Right tackle: Mitchell Schwartz
Schwartz only just barely edged Lane Johnson in one of the tightest votes. Where Schwartz gained an advantage was in his reliability. Since entering the league in 2012, he’s never missed a game. Meanwhile, Johnson has missed 20 games in his seven-year career. Both players have been named first team All-Pro once, with Schwartz’s coming more recently. Again, it was close. Johnson was also deserving. But that doesn’t make Schwartz undeserving. He’s a worthy pick.
Regular-season record: 96-64-0 (.600)
Postseason record: 2-6 (.250)
Division titles: 5
Super Bowl losses: 0
Super Bowl wins: 0
Question for Chiefs fans: Would you trade in Kansas City’s gaudy regular-season mark for Denver’s Super Bowl years? Hitting the scene in 2013, coach Andy Reid has crafted six double-digit-win seasons, but just as many playoff fizzle-outs. It was understandable when the Chiefs couldn’t get past the Patriots and other foes with Alex Smith under center, but the possibilities are endless with Patrick Mahomes looking like a generational talent just three years into his NFL career. Reid rests in that inner circle of difference-making coaches, but his legacy is dogged by the lack of a Super Bowl title. Mahomes has come to Earth to change all that.
1. Eric Bieniemy
A former NFL running back, he should easily be among the most tantalizing options on the market. After overseeing the start of Adrian Peterson’s career as the Vikings’ RBs coach (2006-2010), Bieniemy spent two years with Colorado and then coached up Jamaal Charles as K.C.’s RBs coach (2013-2017), before helping guide Reid’s Chiefs to a record offensive output alongside MVP Patrick Mahomes in 2018, his first as the offensive coordinator. Like Doug Pederson, his experience as a game-planner under Reid should make him attractive -- and another fine addition to the growing Reid coaching tree.
Eric Bieniemy, Offensive Coordinator, Kansas City Chiefs
“I’ve been dreaming about this opportunity [to be a head coach] all my life,” Bieniemy told Peter King on his podcast this week. “I feel that I am ready. You want to make sure … that people can see how you command a room, how you approach the day-to-day business, how you command everything that’s taking place within that building, how you deal with people, how you handle each situation that comes up.”
Mahomes isn’t really a true running quarterback. He is more of a mobile QB with a big arm. He relies on the threat of his arm to open opportunities to run and not his running ability to open up passing.
That makes him closer to Warren Moon. Moon, like Mahomes, could run but he was better with his arm. Moon passed 4,000 passing yards four times in his career despite his career having an asterisk on it since he had so much time in the CFL.
Patrick Mahomes, QB Kansas City Chiefs
It has become apparent the league won’t simply counter Mahomes and force him into regression. He’s one of the next faces of the NFL because of his league-altering play, as well as his great personality.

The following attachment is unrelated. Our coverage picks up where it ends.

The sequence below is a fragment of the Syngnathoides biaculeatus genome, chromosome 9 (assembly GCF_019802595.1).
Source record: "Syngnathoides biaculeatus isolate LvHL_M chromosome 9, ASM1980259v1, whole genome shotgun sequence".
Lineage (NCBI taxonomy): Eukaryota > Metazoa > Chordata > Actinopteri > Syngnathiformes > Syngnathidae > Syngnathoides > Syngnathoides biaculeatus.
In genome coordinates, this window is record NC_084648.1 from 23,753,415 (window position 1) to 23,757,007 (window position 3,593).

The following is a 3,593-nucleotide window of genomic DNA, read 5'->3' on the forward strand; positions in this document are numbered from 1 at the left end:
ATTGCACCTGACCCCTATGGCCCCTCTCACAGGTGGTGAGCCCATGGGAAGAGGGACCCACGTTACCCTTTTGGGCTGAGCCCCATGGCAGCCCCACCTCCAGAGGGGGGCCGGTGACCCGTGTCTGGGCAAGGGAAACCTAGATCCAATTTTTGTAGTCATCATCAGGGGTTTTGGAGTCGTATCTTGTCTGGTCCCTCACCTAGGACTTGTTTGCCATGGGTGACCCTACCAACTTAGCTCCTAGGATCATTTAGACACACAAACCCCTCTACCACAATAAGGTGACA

“As long as you’re out there on the field and you have Pat Mahomes on your side, you’ve got a chance,” tight end Travis Kelce said.
Around the NFL
Garrett’s contract expires Jan. 14, but after Sunday’s 47-16 season-ending win over the Washington Redskins, Jerry Jones said he did not have a timetable for a decision. He did not seem to care that other teams, including those in his division, would have the chance to start their hiring processes before the Cowboys if he opts to move on from Garrett.
One Patriots player is already predicting the team will surprise some people in the playoffs, and they certainly have an opportunity to embrace the underdog role. Brady and New England’s offense have looked terrible for most of the season, which has led them to being counted out by many analysts and fans. As we have seen in the past, Brady typically embraces that talk. Expect him to do the same this year, though the Patriots will need a lot more than motivation and the underdog mentality to get back to the Super Bowl.
He’s taking the fight to the opponent every single play, like 2013 J.J. Watt. You’d need to cut out his heart or shoot him with an elephant gun to stop him. If everyone played with this level of raw, fevered intensity, the sport would ascend to another level closer to 22nd century football. When Sean McVay’s great grandchild is coaching the Northern California 49ers, every team in the league will have a Kittle at tight end. His rare combination of size, speed and power won’t be so rare at that point, which means a 2119 Kittle might bear closer resemblance to a 2019 Seth DeValve or Jesse James. No tight end can match the amazing red-zone prowess of Gronk in his prime, but Kittle boasts faster game speed and just as much physicality.
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The Chiefs haven’t lost a game since November 10. They were fortunate to get help from Miami in order to clinch a first-round bye. Obligatory: “Is this the year Andy Reid finally wins a Super Bowl? We’ll believe it when we see it.” — Brandon Lee Gowton
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